Lab 6A - 6A Hydrogenation of a Fatty Acid Author: Holly...

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6A Hydrogenation of a Fatty Acid Author: Holly Polk Instructor: Oleksandr Zhurakovskyi Organic Chemistry Lab 243A, Section 010 Date Work Performed: March 5, 2009 Date Submitted: March 12, 2009 Abstract The purpose of this experiment was to force methyl oleate to undergo hydrogenation thus creating methyl stearate. The synthesized methyl stearate had a melting point very close to the known literature value (34-37 ° C, 39 ° C respectively), a % yield of 63%, semi-solid consistency, as well as a negative result from the bromine/DCM test. The known literature methyl oleate IR spectrum was compared to the experimental methyl stearate IR spectrum, and the methyl stearate lacked the all of the methyl oleate peaks like the alkane peak at 1650, demonstrating that the reaction was complete.
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This experiment required the hydrogenation of a fatty acid, which was in this case methyl oleate. Methyl oleate is an un-saturated fatty acid. Which regards to chemistry, if an alkyl chain has no double or triple bonds, it is considered saturated, meaning that each carbon has the maximum number of allowed hydrogen atoms. Oppositely, if an alkyl chain has a double or triple bond it is considered un-saturated, meaning that each carbon does not have the maximum amount of attached hydrogen atoms because there is a double or triple bond that reduces the ability of the carbon to bond with the maximum number of hydrogen atoms. The process of hydrogenation takes an un-saturated alkyl chain and reduces the double bonds in the chain by forcing the pi bonds within the chain to bond with excess hydrogen. Methyl oleate contains a double bond, thus it is unsaturated. In this experiment, hydrogenation reduces the double bond within the methyl oleate molecule and adds hydrogen to the reduced carbon. In hydrogenation, excess amounts of hydrogen are introduced to the system to allow for the double bond to reduce. However, this reaction is extremely slow and the addition of a catalyst speeds up the reaction. Whenever a catalyst is added to a chemical reaction, it acts to reduce the activation energy required for the reaction to move from reactants to products; thus, the reaction is sped up. In this particular reaction a palladium-carbon catalyst is utilized. Palladium is not organic and thus does not dissolve in an organic solvent. Thus when palladium is added to the system, it remains in a solid state. The hydrogen being added to the system is in a gaseous state (attached to the system in a balloon). This is therefore a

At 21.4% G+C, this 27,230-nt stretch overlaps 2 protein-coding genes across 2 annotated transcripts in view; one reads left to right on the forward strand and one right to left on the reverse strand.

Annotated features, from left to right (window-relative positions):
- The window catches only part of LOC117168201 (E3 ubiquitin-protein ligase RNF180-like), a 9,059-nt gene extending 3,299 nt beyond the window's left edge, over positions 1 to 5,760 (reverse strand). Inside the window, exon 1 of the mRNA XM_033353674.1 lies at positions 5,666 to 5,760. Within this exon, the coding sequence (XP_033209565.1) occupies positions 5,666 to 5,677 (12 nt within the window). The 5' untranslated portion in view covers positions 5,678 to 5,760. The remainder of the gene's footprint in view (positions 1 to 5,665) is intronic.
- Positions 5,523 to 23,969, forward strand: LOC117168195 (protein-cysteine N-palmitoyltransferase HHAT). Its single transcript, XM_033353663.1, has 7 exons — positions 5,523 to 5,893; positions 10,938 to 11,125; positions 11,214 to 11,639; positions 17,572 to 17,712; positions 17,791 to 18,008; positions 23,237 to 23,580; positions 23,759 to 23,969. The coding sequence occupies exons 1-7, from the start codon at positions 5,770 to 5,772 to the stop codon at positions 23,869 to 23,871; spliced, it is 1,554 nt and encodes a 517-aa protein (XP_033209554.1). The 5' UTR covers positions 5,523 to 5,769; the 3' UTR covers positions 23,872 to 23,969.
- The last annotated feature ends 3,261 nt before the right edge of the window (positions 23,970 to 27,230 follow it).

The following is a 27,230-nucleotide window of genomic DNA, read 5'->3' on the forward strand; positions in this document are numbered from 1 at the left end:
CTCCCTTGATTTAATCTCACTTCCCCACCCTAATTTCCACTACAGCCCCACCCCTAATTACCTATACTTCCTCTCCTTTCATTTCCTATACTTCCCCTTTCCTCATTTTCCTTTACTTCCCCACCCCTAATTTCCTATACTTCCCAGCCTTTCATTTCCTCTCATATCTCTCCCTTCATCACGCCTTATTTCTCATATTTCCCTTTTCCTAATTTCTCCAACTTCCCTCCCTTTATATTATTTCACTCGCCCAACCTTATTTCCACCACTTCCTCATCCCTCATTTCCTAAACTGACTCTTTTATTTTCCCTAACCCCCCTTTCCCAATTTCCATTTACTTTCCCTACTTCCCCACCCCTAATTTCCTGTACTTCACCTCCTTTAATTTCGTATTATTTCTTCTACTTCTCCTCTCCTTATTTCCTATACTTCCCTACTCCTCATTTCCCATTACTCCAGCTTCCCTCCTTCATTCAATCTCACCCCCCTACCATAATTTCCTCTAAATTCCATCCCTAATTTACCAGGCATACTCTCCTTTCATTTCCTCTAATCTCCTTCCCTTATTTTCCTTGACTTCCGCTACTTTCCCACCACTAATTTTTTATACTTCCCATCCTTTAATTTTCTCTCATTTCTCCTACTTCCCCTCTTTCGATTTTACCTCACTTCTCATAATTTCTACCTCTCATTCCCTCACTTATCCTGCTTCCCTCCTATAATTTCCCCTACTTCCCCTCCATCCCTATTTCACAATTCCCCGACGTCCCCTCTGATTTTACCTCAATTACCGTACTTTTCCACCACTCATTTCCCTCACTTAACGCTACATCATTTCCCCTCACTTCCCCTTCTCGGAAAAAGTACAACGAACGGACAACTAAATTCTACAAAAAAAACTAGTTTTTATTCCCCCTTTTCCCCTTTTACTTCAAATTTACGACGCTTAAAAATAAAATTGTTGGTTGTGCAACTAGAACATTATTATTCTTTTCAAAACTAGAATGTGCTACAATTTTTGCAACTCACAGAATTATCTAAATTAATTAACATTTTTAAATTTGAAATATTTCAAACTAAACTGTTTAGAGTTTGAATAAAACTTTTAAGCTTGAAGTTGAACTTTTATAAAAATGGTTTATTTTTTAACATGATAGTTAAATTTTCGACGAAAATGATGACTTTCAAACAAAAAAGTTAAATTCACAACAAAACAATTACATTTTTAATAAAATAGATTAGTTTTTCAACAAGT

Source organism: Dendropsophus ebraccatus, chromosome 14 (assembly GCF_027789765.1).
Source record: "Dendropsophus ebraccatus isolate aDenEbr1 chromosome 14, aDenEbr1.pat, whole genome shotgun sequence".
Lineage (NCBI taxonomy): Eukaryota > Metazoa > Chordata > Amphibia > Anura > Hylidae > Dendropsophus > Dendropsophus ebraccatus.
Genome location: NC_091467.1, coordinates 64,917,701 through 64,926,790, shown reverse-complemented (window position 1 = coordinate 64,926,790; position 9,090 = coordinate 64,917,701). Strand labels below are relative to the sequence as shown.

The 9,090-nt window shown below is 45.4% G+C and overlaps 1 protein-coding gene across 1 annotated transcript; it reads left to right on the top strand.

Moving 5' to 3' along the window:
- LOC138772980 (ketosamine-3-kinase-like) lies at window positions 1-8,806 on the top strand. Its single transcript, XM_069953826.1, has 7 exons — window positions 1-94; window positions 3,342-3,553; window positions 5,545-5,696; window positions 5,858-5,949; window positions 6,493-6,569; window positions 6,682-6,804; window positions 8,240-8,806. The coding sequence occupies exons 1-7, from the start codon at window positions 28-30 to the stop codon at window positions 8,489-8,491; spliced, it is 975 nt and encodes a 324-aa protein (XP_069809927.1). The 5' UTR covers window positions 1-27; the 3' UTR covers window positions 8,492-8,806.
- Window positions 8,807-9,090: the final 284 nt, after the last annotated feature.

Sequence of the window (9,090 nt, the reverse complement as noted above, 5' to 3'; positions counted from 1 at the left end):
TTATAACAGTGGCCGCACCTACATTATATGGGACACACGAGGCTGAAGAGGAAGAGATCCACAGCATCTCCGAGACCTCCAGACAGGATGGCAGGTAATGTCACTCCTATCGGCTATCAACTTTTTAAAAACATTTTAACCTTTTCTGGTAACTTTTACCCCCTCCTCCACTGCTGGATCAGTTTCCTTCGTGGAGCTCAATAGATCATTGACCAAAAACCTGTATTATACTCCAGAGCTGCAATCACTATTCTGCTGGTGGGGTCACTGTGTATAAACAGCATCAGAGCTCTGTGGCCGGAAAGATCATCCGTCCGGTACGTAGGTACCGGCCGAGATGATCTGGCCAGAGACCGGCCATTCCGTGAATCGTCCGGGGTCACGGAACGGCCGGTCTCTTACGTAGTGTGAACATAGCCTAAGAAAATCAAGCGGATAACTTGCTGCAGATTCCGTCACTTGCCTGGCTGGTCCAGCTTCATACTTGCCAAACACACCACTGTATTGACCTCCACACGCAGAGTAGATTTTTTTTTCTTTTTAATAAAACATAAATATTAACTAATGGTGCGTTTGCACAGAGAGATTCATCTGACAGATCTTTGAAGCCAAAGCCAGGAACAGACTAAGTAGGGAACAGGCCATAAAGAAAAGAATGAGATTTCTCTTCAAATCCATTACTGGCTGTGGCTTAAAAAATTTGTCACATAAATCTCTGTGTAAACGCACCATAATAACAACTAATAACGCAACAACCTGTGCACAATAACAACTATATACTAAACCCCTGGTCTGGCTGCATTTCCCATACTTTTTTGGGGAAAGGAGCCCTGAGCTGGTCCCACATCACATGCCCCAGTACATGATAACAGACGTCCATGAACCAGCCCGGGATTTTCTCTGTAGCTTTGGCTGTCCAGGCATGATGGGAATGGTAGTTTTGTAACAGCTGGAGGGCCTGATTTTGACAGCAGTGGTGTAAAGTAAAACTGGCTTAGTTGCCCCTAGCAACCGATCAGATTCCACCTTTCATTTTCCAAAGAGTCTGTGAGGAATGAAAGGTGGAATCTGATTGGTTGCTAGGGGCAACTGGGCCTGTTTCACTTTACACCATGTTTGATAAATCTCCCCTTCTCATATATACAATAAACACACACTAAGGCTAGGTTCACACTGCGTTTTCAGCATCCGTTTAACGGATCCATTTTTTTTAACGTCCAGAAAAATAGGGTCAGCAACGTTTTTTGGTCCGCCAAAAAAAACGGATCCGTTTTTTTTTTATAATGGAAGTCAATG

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Lab 6A - 6A Hydrogenation of a Fatty Acid Author: Holly...

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